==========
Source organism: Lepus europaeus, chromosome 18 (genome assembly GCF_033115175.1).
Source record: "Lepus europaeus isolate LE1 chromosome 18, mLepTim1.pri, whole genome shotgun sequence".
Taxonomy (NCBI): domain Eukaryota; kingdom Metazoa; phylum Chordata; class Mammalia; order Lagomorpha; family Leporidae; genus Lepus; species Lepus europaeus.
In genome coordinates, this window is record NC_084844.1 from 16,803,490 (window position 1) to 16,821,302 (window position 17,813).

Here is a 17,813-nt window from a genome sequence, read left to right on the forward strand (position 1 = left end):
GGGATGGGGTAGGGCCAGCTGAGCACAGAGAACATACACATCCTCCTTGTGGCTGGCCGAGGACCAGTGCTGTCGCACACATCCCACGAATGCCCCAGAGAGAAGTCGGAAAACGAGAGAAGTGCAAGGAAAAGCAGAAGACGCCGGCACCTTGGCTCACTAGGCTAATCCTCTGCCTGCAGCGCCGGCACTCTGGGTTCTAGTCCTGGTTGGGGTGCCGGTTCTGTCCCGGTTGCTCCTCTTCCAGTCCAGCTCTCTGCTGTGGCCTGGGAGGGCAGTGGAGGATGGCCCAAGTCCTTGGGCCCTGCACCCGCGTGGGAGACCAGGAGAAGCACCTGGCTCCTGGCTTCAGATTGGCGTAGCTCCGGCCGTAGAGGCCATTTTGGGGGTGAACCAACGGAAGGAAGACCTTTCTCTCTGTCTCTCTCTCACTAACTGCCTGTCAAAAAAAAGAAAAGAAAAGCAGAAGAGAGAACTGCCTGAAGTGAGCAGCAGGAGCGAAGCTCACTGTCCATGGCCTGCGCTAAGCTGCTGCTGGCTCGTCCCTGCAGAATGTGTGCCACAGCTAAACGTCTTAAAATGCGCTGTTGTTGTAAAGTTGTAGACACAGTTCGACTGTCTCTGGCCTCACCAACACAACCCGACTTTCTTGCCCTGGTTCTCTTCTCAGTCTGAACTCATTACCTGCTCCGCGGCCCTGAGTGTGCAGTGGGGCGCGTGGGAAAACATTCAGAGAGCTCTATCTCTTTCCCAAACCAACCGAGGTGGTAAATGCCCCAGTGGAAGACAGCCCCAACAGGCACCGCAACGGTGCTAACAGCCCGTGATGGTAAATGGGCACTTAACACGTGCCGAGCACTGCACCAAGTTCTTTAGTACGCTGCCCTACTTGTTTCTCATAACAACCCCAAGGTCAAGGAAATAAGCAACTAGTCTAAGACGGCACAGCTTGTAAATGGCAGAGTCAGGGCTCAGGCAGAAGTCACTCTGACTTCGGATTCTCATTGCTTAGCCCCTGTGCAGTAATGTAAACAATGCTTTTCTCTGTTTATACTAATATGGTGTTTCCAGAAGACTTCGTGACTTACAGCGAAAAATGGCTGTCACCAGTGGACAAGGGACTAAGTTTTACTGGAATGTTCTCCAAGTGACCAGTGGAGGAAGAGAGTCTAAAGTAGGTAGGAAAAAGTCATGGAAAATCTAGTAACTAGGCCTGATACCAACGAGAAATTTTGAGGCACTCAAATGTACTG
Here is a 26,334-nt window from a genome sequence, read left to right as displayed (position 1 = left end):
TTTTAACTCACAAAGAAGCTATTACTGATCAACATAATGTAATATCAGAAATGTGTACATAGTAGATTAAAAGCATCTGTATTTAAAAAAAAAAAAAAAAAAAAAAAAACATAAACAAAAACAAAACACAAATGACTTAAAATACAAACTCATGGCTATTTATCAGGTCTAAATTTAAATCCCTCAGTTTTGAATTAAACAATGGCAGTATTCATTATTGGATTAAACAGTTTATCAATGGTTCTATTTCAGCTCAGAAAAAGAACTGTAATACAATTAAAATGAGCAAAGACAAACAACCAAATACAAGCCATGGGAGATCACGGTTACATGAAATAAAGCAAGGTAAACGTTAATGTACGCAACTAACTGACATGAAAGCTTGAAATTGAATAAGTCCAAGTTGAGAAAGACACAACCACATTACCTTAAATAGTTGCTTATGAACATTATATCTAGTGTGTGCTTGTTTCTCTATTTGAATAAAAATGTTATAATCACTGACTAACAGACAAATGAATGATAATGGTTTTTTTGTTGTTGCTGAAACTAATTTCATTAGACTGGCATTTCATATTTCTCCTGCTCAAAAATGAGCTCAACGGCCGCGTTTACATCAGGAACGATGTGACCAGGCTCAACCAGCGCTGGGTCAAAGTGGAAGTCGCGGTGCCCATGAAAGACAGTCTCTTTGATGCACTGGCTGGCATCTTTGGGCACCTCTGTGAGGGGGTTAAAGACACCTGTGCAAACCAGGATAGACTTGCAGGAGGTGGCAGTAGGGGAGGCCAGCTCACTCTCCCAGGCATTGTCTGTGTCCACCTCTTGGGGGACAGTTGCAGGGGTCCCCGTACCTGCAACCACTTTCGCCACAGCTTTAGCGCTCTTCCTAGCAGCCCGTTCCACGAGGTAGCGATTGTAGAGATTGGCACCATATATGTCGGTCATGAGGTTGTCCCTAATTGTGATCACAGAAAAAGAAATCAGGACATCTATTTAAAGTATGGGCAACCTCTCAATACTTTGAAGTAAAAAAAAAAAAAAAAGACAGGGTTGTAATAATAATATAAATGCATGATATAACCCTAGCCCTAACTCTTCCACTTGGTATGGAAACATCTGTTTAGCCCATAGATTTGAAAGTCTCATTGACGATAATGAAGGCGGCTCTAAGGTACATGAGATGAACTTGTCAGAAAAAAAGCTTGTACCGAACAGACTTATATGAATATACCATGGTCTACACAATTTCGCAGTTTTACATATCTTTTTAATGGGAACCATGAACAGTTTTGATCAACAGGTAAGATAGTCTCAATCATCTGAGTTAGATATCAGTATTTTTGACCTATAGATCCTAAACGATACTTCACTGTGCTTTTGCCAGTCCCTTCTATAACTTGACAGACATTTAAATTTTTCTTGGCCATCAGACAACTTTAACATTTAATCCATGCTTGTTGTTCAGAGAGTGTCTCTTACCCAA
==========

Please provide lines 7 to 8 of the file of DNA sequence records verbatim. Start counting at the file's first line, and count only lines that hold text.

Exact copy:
Here is a 26,334-nt window from a genome sequence, read left to right as displayed (position 1 = left end):
TTTTAACTCACAAAGAAGCTATTACTGATCAACATAATGTAATATCAGAAATGTGTACATAGTAGATTAAAAGCATCTGTATTTAAAAAAAAAAAAAAAAAAAAAAAAACATAAACAAAAACAAAACACAAATGACTTAAAATACAAACTCATGGCTATTTATCAGGTCTAAATTTAAATCCCTCAGTTTTGAATTAAACAATGGCAGTATTCATTATTGGATTAAACAGTTTATCAATGGTTCTATTTCAGCTCAGAAAAAGAACTGTAATACAATTAAAATGAGCAAAGACAAACAACCAAATACAAGCCATGGGAGATCACGGTTACATGAAATAAAGCAAGGTAAACGTTAATGTACGCAACTAACTGACATGAAAGCTTGAAATTGAATAAGTCCAAGTTGAGAAAGACACAACCACATTACCTTAAATAGTTGCTTATGAACATTATATCTAGTGTGTGCTTGTTTCTCTATTTGAATAAAAATGTTATAATCACTGACTAACAGACAAATGAATGATAATGGTTTTTTTGTTGTTGCTGAAACTAATTTCATTAGACTGGCATTTCATATTTCTCCTGCTCAAAAATGAGCTCAACGGCCGCGTTTACATCAGGAACGATGTGACCAGGCTCAACCAGCGCTGGGTCAAAGTGGAAGTCGCGGTGCCCATGAAAGACAGTCTCTTTGATGCACTGGCTGGCATCTTTGGGCACCTCTGTGAGGGGGTTAAAGACACCTGTGCAAACCAGGATAGACTTGCAGGAGGTGGCAGTAGGGGAGGCCAGCTCACTCTCCCAGGCATTGTCTGTGTCCACCTCTTGGGGGACAGTTGCAGGGGTCCCCGTACCTGCAACCACTTTCGCCACAGCTTTAGCGCTCTTCCTAGCAGCCCGTTCCACGAGGTAGCGATTGTAGAGATTGGCACCATATATGTCGGTCATGAGGTTGTCCCTAATTGTGATCACAGAAAAAGAAATCAGGACATCTATTTAAAGTATGGGCAACCTCTCAATACTTTGAAGTAAAAAAAAAAAAAAAAGACAGGGTTGTAATAATAATATAAATGCATGATATAACCCTAGCCCTAACTCTTCCACTTGGTATGGAAACATCTGTTTAGCCCATAGATTTGAAAGTCTCATTGACGATAATGAAGGCGGCTCTAAGGTACATGAGATGAACTTGTCAGAAAAAAAGCTTGTACCGAACAGACTTATATGAATATACCATGGTCTACACAATTTCGCAGTTTTACATATCTTTTTAATGGGAACCATGAACAGTTTTGATCAACAGGTAAGATAGTCTCAATCATCTGAGTTAGATATCAGTATTTTTGACCTATAGATCCTAAACGATACTTCACTGTGCTTTTGCCAGTCCCTTCTATAACTTGACAGACATTTAAATTTTTCTTGGCCATCAGACAACTTTAACATTTAATCCATGCTTGTTGTTCAGAGAGTGTCTCTTACCCAA